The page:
How to prepare for the digital world-of-work?
Recently I’ve been working on an insightful project about what the world-of-work looks like in the future.
We’ve been exploring different concepts about the role digital will play and what it means for organisations, their workforce but also the next generation workforce too.
In this article I wanted to share my perspective on how the future workforce can prepare for a digital world.
As an analogue enthusiast I am content to acknowledge that digital is here to stay.
Don’t get me wrong it still has its moments; who hasn’t walked away from a self-service checkout with more avocados than on the receipt.
Needless to say, across all industries, digital is very much going to be a fundamental part of our future of work.
65% of children entering primary school today will ultimately end up working in completely new job types that don’t yet exist.
McLeod, Scott and Karl Fisch, “Shift Happens”
So, if we can’t teach the next generation the technical skills required to work in the future workplace what else can we do?
There are 2 options that I can see here;
1) Wait for someone in the future to invent a time machine to come back and tell us that we should start doing bachelor degrees in Robot Counselling and Memory Augmentation or
2) We find an innovative new way to prepare us to becoming a ‘Senior Time Broker’, ‘Waste-Data Manager’ or ‘Weather Modification Officer’
Good news! That ‘innovative new way’exists and it has been around for some time now.
I’m quietly smug to profess that to prepare for the world of digital requires us to be more analogue. Yep, I’ve managed to bring it back to analogue again!
Of course what I’m talking about is soft skills.
“Soft skill-intensive occupations will account for two-thirds of all jobs by 2030.”
Deloitte Access Economics
So why are soft skills important to develop now?
Regardless of it being the digital age we are still going to have to solve problems, we are going to be working with people and we will want to deliver a solution efficiently. There’s also an argument to suggest that as our digital engagement increases our person-to-person experience decreases.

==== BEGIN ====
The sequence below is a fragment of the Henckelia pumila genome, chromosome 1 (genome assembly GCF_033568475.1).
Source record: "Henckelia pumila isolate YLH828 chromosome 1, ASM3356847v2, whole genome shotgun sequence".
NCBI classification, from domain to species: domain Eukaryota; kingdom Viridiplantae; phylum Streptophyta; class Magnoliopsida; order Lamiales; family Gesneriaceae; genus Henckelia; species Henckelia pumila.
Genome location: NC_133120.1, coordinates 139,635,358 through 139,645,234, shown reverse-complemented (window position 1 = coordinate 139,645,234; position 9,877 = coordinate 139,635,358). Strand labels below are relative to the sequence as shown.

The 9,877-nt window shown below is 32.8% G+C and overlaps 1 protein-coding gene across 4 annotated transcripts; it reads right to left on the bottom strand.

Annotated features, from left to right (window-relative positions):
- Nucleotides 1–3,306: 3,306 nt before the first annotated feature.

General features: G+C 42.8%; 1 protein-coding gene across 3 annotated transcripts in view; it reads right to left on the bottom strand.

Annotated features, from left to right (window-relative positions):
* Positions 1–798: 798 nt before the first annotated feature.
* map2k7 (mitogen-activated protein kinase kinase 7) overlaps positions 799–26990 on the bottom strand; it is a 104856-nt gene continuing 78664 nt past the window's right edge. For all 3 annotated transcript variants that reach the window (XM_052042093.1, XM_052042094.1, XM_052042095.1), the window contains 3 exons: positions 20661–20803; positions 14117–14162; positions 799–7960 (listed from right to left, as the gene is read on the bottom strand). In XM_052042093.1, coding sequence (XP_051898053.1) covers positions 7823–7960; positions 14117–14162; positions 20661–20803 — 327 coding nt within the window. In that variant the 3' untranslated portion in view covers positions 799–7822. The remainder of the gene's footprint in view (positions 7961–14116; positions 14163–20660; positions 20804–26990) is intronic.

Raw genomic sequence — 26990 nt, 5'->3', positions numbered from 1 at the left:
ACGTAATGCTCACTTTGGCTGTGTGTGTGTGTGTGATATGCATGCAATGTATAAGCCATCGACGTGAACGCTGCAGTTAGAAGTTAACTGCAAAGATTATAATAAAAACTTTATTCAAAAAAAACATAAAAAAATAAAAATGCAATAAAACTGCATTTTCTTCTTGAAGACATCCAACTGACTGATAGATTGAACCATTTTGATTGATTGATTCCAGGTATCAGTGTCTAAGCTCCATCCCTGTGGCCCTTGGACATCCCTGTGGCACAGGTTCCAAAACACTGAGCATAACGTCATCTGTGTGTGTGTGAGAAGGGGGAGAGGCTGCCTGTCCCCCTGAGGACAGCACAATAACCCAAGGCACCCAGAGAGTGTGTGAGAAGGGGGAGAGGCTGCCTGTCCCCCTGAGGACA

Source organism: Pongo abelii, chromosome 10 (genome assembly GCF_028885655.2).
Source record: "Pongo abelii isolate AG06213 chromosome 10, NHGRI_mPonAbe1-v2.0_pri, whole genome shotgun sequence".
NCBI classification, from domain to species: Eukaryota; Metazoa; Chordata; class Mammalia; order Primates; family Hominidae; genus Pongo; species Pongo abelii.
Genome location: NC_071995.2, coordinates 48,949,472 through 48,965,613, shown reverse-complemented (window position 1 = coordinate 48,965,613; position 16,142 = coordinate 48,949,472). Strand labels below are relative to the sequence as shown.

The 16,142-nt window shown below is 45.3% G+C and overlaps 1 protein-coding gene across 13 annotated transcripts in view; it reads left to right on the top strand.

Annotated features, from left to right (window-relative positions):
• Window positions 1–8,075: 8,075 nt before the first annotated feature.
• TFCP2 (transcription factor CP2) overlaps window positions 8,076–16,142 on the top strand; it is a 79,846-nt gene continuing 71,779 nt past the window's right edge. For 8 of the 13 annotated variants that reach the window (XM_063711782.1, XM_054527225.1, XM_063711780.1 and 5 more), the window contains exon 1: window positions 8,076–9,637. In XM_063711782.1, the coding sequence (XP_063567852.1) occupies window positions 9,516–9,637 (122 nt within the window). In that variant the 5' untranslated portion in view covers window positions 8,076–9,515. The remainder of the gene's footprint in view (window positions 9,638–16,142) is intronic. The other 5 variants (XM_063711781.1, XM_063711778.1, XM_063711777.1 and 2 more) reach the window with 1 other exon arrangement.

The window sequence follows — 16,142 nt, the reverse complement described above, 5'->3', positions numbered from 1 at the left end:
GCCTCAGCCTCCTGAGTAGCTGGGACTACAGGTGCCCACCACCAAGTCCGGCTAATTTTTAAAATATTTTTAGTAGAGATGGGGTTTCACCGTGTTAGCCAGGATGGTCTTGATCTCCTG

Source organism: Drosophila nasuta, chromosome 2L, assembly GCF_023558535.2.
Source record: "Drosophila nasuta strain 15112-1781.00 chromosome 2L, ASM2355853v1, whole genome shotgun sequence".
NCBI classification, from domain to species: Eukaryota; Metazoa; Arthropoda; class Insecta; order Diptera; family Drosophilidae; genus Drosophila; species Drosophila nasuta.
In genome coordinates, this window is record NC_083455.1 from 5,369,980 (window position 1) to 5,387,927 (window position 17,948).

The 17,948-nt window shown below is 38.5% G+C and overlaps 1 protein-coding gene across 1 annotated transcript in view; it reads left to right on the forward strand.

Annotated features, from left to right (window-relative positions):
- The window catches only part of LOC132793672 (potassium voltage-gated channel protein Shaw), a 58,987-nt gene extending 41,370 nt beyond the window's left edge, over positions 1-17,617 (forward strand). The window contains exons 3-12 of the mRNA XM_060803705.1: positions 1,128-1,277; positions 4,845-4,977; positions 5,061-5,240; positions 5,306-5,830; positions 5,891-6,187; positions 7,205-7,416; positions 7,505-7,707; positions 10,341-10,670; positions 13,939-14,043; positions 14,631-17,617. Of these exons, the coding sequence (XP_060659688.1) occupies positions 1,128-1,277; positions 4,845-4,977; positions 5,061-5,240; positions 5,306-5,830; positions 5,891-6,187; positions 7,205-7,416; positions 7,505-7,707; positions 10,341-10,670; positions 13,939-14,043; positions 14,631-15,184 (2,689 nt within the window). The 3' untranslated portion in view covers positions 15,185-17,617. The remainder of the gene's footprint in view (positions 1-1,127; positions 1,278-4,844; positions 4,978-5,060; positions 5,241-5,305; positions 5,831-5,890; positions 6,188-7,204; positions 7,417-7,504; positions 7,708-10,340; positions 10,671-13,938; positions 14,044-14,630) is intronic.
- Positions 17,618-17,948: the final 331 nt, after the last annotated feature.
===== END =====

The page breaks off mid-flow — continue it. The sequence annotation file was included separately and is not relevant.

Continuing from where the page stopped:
Soft skills are transferrable, hard skills can become extinct.
So what are the top 6 soft skills for the digital age? Well the guys over at Experis surveyed 20,000 employees in 42 countries and this is what they found.
1. Communication –both written and verbal. In the IT world, this is particularly important as it will help you to better communicate the business value of technical projects to key non-technical stakeholders, making it easier to get buy-in and support from them.
2. Organisation – In today’s fast changing world of work, knowing how to manage your time and prioritise your workload is key to working productively and ensuring deadlines are met.
3. Customer Service – Regardless of whether you’re customer-facing or dealing with colleagues internally, good ‘customer service’ enhances the reputation of both your business and your own personal brand. Most importantly, it’s a way to build trust with those you’re dealing with.
4. Problem solving – The need for solving problems can vary and depend on the type of issue, as some problems are bigger or more complicated than others. However, IT professionals are faced with new problems on a daily basis – whether it’s related to the business systems, data or processes. Being able to identify an issue, find a possible solution and then implement it is a necessity.
5. Collaboration – Having the ability to collaborate with individuals within your team, other non-technical business functions and external stakeholders is essential in today’s connected world. Not only can it ensure a piece of work or project is carried out efficiently and completed successfully, but it helps to achieve long-term success overall. Work gets done quicker; vital knowledge is shared; multiple solutions are identified; and, most importantly, new relationships are built.
6. Leadership – Strong leadership skills aren’t just about ensuring your organisation meets its financial objectives. It’s about being proactive with finding new and better ways of working. It’s also about taking control and making decisions when it matters the most – particularly when faced with a cyberattack. It’s not just those at the top of the organisation who need strong leadership skills, either. With the constant changes that are happening in the world of work, being able to evolve, motivate and adapt your team to ensure it remains aligned with business goals is vital, no matter your level of seniority.
Ultimately, if you’re equipped with a mix of these soft skills in addition to your technical skills, you’ll stand out from the crowd. It’s also worth remembering that learning never stops. The key to long-term success is to continuously develop your soft and technical skills – to continually adapt to the changing requirements of your job, and ensure you remain employable in the long-term.